Wednesday, January 20, 2016

Logan Lerman & Sarah Gadon will head to Sundance with Indignation (book by Philip Roth)



Updated: 1/20/2016 Sundance officially begins tomorrow, Jauary 21 and runs through the 31st. Here’s the lowdown on just one of the movies I’m excited about. 

I thought after last year’s The Humbling starring Al Pacino and Greta Gerwig, I was done with adaptations of Phillip Roth’s novels. Maybe not. I might pick up a copy of Indigation to start out the year with. Before it heads to Sundance in 2016 in film form starring Logan Lerman (Perks of Being a Wallflower, Fury) and Sarah Gadon (Dracula Untold). The movie was written and directed by James Schamus, known for his creative partnership with Ang Lee, for whom he wrote the screenplays for “Crouching Tiger, Hidden Dragon,” “The Ice Storm” and “The Wedding Banquet.” This is his first time in the director’s chair. 


What is it about stories set during the college years in the 1950’s that’s so appealing? When I was coming of age—not as far back as the 50’s but still haunted by the decade’s stifling conformity—the first time that young people had a chance to get away from their parents and the influence of home and community, was when they went away to school. Those were the getaway, get to know who you are, years. The years of social and sexual experimentation. These days, that seems to happen a lot sooner.



Anyway, the story sounds meaty and Lerman seems perfect for the inexperienced young Marcus. He’s a great young actor who has been working for so long—since the age of 8 at the turn of this century—who has has an intense but not mega-following. It will be interesting to see if this one dials up his fame factor. 

Against the backdrop of the Korean War, a young man faces life’s unimagined chances and terrifying consequences.
It is 1951 in America, the second year of the Korean War. A studious, law-abiding, intense youngster from Newark, New Jersey, Marcus Messner, is beginning his sophomore year on the pastoral, conservative campus of Ohio’s Winesburg College. And why is he there and not at the local college in Newark where he originally enrolled? Because his father, the sturdy, hard-working neighborhood butcher, seems to have gone mad -- mad with fear and apprehension of the dangers of adult life, the dangers of the world, the dangers he sees in every corner for his beloved boy.
As the long-suffering, desperately harassed mother tells her son, the father’s fear arises from love and pride. Perhaps, but it produces too much anger in Marcus for him to endure living with his parents any longer. He leaves them and, far from Newark, in the midwestern college, has to find his way amid the customs and constrictions of another American world.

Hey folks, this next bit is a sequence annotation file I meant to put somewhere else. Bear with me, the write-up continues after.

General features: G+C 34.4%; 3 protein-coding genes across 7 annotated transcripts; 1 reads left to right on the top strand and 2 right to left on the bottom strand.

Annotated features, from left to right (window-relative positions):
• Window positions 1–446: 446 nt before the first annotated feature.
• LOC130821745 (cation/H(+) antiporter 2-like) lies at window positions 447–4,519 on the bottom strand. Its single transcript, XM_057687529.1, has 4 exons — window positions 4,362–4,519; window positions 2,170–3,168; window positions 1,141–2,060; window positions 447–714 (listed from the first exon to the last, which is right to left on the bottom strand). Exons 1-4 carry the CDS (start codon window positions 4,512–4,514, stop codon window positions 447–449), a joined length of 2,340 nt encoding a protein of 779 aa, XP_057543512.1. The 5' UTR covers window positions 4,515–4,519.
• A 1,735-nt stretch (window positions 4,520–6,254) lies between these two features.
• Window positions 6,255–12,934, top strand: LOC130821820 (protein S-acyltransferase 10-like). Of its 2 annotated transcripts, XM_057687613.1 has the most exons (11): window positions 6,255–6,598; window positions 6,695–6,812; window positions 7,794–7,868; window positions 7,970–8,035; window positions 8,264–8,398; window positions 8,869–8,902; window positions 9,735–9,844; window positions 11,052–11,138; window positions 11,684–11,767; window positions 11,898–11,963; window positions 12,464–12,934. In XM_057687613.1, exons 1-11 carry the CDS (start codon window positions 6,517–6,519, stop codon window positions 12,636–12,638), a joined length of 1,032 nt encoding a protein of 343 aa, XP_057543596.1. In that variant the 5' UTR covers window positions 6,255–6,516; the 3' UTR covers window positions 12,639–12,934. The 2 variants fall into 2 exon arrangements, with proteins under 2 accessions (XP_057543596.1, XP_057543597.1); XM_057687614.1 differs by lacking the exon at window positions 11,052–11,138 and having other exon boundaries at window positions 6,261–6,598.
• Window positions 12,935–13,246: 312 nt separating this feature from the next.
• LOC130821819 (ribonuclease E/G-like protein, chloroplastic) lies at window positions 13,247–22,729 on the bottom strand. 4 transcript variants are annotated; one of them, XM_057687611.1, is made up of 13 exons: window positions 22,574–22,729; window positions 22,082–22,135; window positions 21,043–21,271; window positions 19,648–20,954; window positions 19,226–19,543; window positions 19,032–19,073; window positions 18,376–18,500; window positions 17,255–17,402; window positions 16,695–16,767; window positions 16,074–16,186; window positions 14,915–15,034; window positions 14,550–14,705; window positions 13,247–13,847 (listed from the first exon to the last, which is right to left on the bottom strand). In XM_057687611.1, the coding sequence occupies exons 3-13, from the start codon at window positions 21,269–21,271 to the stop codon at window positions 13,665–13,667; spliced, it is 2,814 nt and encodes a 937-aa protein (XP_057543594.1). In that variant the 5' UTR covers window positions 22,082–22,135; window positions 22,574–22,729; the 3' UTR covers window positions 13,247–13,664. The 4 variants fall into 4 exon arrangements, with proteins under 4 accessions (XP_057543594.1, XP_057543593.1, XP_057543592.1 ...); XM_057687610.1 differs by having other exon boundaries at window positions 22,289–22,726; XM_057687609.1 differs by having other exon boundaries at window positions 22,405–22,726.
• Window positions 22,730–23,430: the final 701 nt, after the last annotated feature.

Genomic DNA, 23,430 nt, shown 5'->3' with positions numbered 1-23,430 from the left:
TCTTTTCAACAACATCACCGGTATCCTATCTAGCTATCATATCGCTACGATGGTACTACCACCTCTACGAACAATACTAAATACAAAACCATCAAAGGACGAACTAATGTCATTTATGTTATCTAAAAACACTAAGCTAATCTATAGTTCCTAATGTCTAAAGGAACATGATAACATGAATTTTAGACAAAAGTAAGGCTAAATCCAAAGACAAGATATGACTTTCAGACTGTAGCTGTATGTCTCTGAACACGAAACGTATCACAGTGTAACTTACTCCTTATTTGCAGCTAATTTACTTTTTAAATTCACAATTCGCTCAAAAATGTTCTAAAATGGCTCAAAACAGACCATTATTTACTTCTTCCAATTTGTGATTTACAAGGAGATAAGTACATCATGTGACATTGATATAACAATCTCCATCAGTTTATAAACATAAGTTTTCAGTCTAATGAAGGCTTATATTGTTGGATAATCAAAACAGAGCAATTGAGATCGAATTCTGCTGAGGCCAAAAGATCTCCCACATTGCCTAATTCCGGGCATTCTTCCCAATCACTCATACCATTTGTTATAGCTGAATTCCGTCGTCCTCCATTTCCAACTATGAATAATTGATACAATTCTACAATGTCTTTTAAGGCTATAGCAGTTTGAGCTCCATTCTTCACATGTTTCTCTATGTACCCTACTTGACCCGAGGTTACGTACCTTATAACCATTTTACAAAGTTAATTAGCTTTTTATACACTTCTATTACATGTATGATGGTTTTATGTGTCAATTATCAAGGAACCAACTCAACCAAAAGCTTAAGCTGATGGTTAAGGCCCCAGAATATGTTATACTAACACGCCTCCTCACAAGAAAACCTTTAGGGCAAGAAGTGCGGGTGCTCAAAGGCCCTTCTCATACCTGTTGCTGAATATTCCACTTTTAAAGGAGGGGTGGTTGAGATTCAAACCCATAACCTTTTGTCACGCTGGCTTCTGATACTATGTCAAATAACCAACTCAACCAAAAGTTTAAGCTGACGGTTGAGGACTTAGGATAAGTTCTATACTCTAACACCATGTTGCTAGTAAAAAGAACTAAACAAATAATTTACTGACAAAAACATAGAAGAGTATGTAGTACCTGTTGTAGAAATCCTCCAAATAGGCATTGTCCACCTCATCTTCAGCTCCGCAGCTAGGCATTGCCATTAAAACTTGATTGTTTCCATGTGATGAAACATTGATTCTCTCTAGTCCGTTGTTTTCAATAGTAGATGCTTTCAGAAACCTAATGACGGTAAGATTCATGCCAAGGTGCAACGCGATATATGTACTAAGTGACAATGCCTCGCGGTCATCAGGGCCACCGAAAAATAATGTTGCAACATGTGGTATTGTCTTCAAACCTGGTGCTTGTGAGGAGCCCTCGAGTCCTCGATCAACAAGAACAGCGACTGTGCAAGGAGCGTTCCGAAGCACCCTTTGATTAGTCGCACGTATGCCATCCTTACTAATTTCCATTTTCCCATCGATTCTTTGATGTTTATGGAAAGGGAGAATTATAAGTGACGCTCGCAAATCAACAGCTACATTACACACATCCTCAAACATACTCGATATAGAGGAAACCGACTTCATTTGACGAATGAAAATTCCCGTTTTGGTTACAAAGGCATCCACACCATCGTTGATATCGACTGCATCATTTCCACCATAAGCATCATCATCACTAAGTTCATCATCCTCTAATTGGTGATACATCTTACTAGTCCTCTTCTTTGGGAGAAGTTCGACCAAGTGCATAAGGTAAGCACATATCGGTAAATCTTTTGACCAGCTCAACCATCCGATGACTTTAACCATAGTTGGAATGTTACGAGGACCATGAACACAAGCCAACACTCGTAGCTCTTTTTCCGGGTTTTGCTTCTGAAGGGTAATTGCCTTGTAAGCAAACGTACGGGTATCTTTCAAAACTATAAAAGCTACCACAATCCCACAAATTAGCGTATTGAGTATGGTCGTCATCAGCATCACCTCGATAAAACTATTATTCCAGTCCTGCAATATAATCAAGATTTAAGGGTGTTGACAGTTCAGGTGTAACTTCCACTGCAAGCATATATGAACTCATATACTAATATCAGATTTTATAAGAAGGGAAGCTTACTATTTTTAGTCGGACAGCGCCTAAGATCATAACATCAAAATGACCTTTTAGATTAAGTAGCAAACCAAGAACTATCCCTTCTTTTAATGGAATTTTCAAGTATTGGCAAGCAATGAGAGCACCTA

Indignation, Philip Roth’s twenty-ninth book, is a story of inexperience, foolishness, intellectual resistance, sexual discovery, courage, and error. It is a story told with all the inventive energy and wit Roth has at his command, at once a startling departure from the haunted narratives of old age and experience in his recent books and a powerful addition to his investigations of the impact of American history on the life of the vulnerable individual.
Sundance, which runs January 21 - 31st, uses this description to blurb the movie:
It’s 1951, and among the new arrivals at Winesburg College in Ohio are the son of a kosher butcher from New Jersey and the beautiful, brilliant daughter of a prominent alum. For a brief moment, their lives converge in this emotionally soaring film based on the novel by Philip Roth. Cast: Logan Lerman, Sarah Gadon, Tracy Letts, Linda Emond, Danny Burstein, Ben Rosenfield. 
Sound good?


No sight of a trailer yet. I’ll keep you posted.


Note: If this one does go all the way to next year’s Academy Awards, it won’t do anything to change the #OscarsSoWhite debate. “The Birth of A Nation,” written, directed and starring Nate Parker as Nat Turner, just might, while Kelly Reichardt is one of the few female directors working successfully in Hollywood today. Her “Certain Women” starring Kristen Stewart based on a Maile Meloy story (or stories?) also makes its debut at Sundance. More on both to come.

Originally published December 5th, 2015. I still haven’t read Indignation but I’ve read the opening line which would do little to entice me except that it’s Philip Roth. The chapter heading, on the other hand, does beg to be read:

Under Morphine
About two and a half months after the well-trained divisions on North Korea, armed by the Soviets and Chinese Communists, crossed the 38th parallel into South Korea on June 25, 1950, and the agonies of the Korean War began, I entered Robert Treat, a small college in downtown Newark named for the city’s seventeenth-century founder.



I have a hunch it gets better.
Have you read it?




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